I’m not in fact skiing today with the rest of the famille Historiann, as I have too much work to catch up on. Here are a few ideas and miscellaneous items to keep you warm on this cold and snowy weekend:
- Today in slactivism: Reader and commenter Susan passed this along–all you have to do is click on the slide show to enable a donation to help the education of girls in Pakistan.
- Speaking of education: how about some support for the education of girls and boys in the United States? When I read stories like this b!tching about the low 4-year graduation rates at universities in my state, and at the same time the high rate of remediation our high school graduates require, why doesn’t anyone point out that hack politicians and businessmen have made war on K-16+ education for years, attacking public education at all levels in particular as wasteful and ideologically suspect, and in general doing their best to withdraw public sympathy and taxpayer support for any kind of education? At the same time, they’ve also conspired to pass laws that offer incentives to corporations for taking their money and their jobs offshore to chase the cheapest labor around the planet. Now, all of a sudden, they’ve seized on the idea that College for Everyone is the way to save the U.S. economy–because the factory and manufacturing jobs are gone and because construction is in the toilet, everyone needs to be a knowledge worker now. So whose responsibility is it to turn everyone into knowledge workers? The K-16+ teachers and proffies, of course, who need to be tested, monitored, and surveilled at every turn to prove that what they’re doing works. They also must take on the burden of saving the U.S. economy without any more resources, because as “we” all know, “you can’t just throw money at the problem!” No, money solves all manner of business problems, but it can never, ever be used to solve problems with education.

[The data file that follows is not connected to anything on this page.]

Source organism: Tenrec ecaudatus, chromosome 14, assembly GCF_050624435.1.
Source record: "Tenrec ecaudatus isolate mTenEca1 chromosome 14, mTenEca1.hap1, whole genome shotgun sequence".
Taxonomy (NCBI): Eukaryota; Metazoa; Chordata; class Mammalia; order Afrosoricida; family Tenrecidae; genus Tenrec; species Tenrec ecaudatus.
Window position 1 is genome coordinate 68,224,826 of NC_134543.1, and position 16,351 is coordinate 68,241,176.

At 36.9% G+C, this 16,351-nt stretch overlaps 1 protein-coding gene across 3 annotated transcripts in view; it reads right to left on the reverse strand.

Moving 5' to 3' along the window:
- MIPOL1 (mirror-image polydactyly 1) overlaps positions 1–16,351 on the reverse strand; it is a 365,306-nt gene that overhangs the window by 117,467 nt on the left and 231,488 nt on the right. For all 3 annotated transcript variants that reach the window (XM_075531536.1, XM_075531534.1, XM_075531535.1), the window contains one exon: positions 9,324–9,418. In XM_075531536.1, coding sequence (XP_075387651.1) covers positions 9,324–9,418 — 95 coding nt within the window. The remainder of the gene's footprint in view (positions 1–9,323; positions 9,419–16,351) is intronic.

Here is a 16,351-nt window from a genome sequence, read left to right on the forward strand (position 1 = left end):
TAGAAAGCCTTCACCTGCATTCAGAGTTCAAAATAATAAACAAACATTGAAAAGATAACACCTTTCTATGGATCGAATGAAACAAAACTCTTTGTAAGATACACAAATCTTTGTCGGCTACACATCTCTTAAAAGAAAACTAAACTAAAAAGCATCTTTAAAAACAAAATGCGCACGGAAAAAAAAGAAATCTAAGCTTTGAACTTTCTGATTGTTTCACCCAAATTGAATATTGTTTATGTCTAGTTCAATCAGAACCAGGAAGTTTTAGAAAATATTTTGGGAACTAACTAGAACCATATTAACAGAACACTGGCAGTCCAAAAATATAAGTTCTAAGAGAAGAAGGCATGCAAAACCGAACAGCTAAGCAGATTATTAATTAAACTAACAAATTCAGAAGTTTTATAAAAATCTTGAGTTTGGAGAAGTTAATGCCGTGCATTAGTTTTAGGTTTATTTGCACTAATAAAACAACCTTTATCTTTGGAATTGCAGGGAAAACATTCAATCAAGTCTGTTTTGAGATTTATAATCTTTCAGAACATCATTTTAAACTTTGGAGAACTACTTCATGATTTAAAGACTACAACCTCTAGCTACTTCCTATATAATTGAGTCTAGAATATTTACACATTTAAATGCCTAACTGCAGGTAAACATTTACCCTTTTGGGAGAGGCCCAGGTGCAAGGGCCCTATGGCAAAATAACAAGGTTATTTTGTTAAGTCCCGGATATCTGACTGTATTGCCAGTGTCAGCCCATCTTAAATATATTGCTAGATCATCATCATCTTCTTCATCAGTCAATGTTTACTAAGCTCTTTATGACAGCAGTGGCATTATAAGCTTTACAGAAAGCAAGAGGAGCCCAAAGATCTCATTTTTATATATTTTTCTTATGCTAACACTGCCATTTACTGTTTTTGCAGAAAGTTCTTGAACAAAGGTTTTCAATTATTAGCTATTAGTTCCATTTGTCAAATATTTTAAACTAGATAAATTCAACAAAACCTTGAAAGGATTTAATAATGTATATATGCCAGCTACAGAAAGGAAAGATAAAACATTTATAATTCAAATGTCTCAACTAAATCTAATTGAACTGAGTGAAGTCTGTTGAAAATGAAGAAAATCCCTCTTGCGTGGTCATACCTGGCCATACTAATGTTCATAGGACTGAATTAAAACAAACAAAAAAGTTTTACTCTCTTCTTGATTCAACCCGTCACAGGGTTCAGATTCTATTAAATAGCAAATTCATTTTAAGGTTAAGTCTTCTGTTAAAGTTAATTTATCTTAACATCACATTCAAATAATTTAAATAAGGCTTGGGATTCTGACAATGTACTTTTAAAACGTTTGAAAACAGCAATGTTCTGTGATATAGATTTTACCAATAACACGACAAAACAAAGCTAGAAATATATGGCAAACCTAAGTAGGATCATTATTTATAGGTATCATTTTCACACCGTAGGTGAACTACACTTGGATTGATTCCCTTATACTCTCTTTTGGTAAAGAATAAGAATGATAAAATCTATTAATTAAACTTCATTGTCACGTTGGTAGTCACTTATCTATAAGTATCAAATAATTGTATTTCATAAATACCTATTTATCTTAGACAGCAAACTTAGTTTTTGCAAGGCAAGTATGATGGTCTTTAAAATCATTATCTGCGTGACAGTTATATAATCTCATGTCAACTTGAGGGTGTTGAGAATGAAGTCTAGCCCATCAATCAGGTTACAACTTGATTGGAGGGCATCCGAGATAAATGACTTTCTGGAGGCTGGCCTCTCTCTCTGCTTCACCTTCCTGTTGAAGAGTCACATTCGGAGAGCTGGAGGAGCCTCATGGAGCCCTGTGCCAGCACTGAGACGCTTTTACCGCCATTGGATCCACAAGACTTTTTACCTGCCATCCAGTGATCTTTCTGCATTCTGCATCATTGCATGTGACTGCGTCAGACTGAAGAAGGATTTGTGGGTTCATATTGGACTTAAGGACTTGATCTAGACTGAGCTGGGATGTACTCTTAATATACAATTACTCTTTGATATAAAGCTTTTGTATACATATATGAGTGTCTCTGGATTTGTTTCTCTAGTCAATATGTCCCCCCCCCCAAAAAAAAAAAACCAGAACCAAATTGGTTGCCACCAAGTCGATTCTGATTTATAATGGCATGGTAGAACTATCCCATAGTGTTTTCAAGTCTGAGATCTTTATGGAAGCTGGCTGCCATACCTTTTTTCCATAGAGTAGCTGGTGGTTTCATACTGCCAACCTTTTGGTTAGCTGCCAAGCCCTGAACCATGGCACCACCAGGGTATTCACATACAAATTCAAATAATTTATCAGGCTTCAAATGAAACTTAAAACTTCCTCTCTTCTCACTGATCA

- This is the moral equivalent of firebombing the Fire Department, complaining that their response time in putting out the fire was unacceptably slow, and using that as evidence to de-fund and finally privatize the whole operation. Dr. Crazy had a great rant about this last week–check it out if you missed it.
- On money as a problem-solver: this argument about “throwing money at the problem” has never made sense to me. Money sure played a big part in solving my problem of not having a college education. Money sure was useful in solving my shelter problem when I used it to rent various apartments and then to buy houses with it. Money was really Johnny-on-the-spot when I needed a new furnace, a new kitchen, or a new car. Money is really useful in solving mundane problems too, like cold, hunger, and thirst, and putting gasoline in my car. Maybe some would say that I just “threw money” at those problems–but I think most Americans understand the value of money in making a comfortable and productive life for oneself. The wise use of money makes it a very powerful problem-solving tool–but somehow we in the U.S. have collectively come to believe that it will never solve the problems in our K-16+ education system.
- I keep hearing in the news that Whitney Houston “passed away” yesterday. Since when did this tacky euphemism for death (or its even dumber cousin, “passed,”) become respectable in contemporary news coverage? Ugh. Double ugh when it’s used to describe the death of someone so relatively young but drawn to trouble. (This is a usage that’s unfortunately become more popular in the past 15 years or so–using the term “passed away” to paper over the violent death of a young person. But I don’t like “passed away” or “passed” in any usage whatsoever–it seems to spring from a misguided attempt to avoid saying the words “death” or “died,” and a conviction that it’s somehow impolite to state the obvious in plain language.)
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